Volunteers get young asthmatics in the swim

Low-cost way to reduce attacks, cut utilization

A swimming program run by volunteers helps young asthma patients at Boston Medical Center improve their physical condition and learn how to stay active. The program for inner-city children with moderate to severe asthma is a combination of asthma education and highly supervised swimming. It is designed to help children learn to manage their disease and increase their pulmonary function through exercise.

With current asthma therapy, almost all asthmatics have the chance to lead a normal live with minimal symptoms, "but many asthmatics and their families remain fearful and restrict activities," explains Suzanne Steinbach, MD, chair of the pediatric allergy/respiratory department at Boston Medical Center and co-founder of the asthma swimming program.

In setting up the program, Steinbach was looking for a way to help her young patients get involved in an exercise program and learn about their disease. Swimming is an ideal sport for children with asthma because it improves lung function and decreases the frequency of asthma attacks, Steinbach says. Exercising in a humid environment also is helpful. "We were looking for a way to get our patients into the water, not to just splash around but to build up their endurance and their skills," she says.

The program started this summer and continued in the fall after school. The children receive an hour of education and an hour of swimming twice a week.

Research shows swimming helps build cardiovascular fitness for patients with asthma, and that as they participate in a swimming program, their pulmonary function improves and the frequency of acute attacks declines, Steinbach says.

During the summer, none of the children in the program had an asthma attack. Those who have come back for fall checkups are showing better pulmonary function and fewer, less severe symptoms than when they were in the clinic last spring. "We are providing so much education that children are getting the message that taking their medication brings rewards — being able to swim and to be with their friends," she says.

Program volunteers are from project H.E.A.L.T.H. (Helping Empower and Lead Through Health), a Harvard University undergraduate group. "Without an ample supply of skilled volunteers, the program wouldn’t be possible," Steinbach says.

Community participation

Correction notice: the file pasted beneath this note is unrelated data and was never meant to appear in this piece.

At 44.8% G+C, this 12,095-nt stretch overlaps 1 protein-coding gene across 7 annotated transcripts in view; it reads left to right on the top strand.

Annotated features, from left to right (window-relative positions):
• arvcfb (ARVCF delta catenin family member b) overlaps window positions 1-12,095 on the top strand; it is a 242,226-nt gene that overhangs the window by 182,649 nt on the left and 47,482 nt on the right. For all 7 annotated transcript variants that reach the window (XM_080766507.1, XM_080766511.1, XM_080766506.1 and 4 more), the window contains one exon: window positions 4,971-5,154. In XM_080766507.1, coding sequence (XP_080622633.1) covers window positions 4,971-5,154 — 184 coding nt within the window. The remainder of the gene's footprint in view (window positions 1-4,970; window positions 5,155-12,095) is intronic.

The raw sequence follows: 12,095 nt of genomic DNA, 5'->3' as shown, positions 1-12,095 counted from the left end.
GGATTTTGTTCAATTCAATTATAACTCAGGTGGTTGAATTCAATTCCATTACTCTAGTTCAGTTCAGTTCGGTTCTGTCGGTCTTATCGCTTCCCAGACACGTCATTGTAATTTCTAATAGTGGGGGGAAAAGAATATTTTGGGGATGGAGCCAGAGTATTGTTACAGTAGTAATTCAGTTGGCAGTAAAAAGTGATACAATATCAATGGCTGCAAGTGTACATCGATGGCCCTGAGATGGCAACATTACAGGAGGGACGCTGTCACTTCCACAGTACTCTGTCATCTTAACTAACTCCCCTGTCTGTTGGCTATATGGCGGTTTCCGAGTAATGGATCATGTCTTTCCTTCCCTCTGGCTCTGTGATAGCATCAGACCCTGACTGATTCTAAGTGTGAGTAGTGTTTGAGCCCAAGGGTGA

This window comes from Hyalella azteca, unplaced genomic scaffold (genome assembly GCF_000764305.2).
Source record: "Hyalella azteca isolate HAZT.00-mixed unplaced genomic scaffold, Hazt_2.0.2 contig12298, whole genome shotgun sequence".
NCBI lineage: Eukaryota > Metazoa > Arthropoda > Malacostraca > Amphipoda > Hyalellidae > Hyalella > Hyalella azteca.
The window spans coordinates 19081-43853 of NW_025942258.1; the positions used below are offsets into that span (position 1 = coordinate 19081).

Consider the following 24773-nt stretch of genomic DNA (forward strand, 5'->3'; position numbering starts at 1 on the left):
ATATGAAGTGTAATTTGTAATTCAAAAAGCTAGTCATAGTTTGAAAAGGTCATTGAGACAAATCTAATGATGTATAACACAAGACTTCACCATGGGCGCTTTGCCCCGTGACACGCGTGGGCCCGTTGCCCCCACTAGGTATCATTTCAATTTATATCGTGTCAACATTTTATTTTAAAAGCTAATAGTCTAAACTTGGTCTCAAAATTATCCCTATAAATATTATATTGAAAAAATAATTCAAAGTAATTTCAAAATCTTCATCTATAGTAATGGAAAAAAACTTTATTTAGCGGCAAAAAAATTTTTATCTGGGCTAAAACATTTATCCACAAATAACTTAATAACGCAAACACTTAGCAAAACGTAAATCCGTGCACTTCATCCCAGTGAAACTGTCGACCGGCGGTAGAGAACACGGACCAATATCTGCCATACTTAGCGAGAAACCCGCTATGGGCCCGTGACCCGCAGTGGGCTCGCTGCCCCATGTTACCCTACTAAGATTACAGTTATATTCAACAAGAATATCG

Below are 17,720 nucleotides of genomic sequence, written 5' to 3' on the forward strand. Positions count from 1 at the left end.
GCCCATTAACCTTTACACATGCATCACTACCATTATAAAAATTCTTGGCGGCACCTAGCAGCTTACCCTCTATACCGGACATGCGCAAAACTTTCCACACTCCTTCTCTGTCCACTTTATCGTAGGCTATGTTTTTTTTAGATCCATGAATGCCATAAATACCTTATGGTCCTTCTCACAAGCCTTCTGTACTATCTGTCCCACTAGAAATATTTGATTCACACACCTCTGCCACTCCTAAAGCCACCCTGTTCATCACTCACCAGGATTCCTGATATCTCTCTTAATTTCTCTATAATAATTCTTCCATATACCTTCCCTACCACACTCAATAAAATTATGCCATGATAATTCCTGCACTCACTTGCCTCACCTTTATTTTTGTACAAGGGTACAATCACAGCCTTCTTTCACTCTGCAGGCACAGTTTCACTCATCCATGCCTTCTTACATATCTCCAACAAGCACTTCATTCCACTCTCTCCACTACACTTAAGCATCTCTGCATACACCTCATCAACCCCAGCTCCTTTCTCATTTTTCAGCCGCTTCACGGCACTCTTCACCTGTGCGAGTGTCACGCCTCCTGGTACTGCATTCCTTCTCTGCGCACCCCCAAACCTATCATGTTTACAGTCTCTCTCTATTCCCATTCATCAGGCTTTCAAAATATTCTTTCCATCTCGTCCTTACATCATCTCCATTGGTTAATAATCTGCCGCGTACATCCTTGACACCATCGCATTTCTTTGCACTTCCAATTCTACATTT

A community recreation center allows the program exclusive use of its pool during peak hours, two days a week. "The community center has been extraordinary. We wanted the most desirable time of day because that’s when it’s easiest to get both volunteers and children, and the pool administration was willing to go along," she says.

The first hour of the program is devoted to an asthma education program that teaches the children about their condition and the necessity for monitoring their peak air flow and keeping up with medication. At the beginning of the second hour, the children check their peak flow and can get in the pool if their readings are within a normal range. Otherwise, they use their bronchodilators, then enter the water.

Volunteers coach the children in perfecting their swimming strokes, building endurance, and working on speed in the water.

"Many people believe that any type of exertion will lead to an asthma attack. This program helps relieve that anxiety," Steinbach explains.

The program is staffed entirely by volunteers, but it took a lot of coordination on the part of the hospital’s paid staff to set it up. "This is a low-cost program if you can find the necessary collaborators. But it does take a lot of coordination. The clinic director spent a lot of time on it doing outreach calls and reminder calls to make the program work," Steinbach says.

The hospital solicited donations from charitable foundations and pharmaceutical companies, so there is no cost to the families. The donated funds have been used to purchase a bathing suit for one child, to provide transportation to and from the community center, and to cover the cost of the educational materials.

Volunteers run the show

During the summer, about 20 children and 10 volunteers participated. Two of the volunteers developed an asthma education program with materials available through the hospital. They conduct the educational session, then get into the pool with the children. Usually, there are at least six volunteers in the pool. In addition, the community center’s lifeguards are on duty during the swimming sessions.

When Steinbach first proposed the program, the hospital attorneys developed a liability release form for parents to sign. The community center also has a release that parents must sign.

The hospital has an insurance policy that protects Steinbach from liability when she participates in activities that do not involve clinical care. "In any swimming program, there are risks, but with the high level of supervision and the low child-to-instructor ratio, we have limited the risks," she says.

The student volunteers have been educated about asthma in general, exercise and swimming for asthmatics, the role of a swim instructor in treating an acute asthma episode, and how to use inhalers and nebulizers.

The student volunteer who directs the program has been trained in assessment and administration of medications and is equipped with inhalers, a portable nebulizer, and asthma medication.

Some of the volunteer instructors have asthma themselves and understand what the children are going through, Steinbach says.

Editor’s note: For more information on the asthma swim program, contact Suzanne Steinbach, MD, at (617) 534-7417.